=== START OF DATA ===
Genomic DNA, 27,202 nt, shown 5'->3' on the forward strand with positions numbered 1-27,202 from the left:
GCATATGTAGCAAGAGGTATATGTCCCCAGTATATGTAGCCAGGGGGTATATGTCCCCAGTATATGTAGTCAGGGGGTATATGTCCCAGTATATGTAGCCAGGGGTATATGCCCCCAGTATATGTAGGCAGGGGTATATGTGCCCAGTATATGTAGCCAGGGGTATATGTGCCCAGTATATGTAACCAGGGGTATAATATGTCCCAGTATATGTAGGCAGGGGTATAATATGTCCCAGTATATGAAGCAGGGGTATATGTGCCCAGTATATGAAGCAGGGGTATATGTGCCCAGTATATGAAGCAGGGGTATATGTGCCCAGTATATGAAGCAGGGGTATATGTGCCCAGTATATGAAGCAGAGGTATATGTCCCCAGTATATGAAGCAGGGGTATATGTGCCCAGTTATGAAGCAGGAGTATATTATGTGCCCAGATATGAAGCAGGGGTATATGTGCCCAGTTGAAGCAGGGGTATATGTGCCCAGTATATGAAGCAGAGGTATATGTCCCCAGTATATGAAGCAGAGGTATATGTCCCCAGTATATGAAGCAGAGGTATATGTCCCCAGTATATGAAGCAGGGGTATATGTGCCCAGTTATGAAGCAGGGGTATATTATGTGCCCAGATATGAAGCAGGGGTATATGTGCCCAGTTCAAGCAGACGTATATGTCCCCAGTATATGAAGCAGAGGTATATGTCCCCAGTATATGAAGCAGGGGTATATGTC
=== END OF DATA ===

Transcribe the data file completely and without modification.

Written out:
Genomic DNA, 27,202 nt, shown 5'->3' on the forward strand with positions numbered 1-27,202 from the left:
GCATATGTAGCAAGAGGTATATGTCCCCAGTATATGTAGCCAGGGGGTATATGTCCCCAGTATATGTAGTCAGGGGGTATATGTCCCAGTATATGTAGCCAGGGGTATATGCCCCCAGTATATGTAGGCAGGGGTATATGTGCCCAGTATATGTAGCCAGGGGTATATGTGCCCAGTATATGTAACCAGGGGTATAATATGTCCCAGTATATGTAGGCAGGGGTATAATATGTCCCAGTATATGAAGCAGGGGTATATGTGCCCAGTATATGAAGCAGGGGTATATGTGCCCAGTATATGAAGCAGGGGTATATGTGCCCAGTATATGAAGCAGGGGTATATGTGCCCAGTATATGAAGCAGAGGTATATGTCCCCAGTATATGAAGCAGGGGTATATGTGCCCAGTTATGAAGCAGGAGTATATTATGTGCCCAGATATGAAGCAGGGGTATATGTGCCCAGTTGAAGCAGGGGTATATGTGCCCAGTATATGAAGCAGAGGTATATGTCCCCAGTATATGAAGCAGAGGTATATGTCCCCAGTATATGAAGCAGAGGTATATGTCCCCAGTATATGAAGCAGGGGTATATGTGCCCAGTTATGAAGCAGGGGTATATTATGTGCCCAGATATGAAGCAGGGGTATATGTGCCCAGTTCAAGCAGACGTATATGTCCCCAGTATATGAAGCAGAGGTATATGTCCCCAGTATATGAAGCAGGGGTATATGTC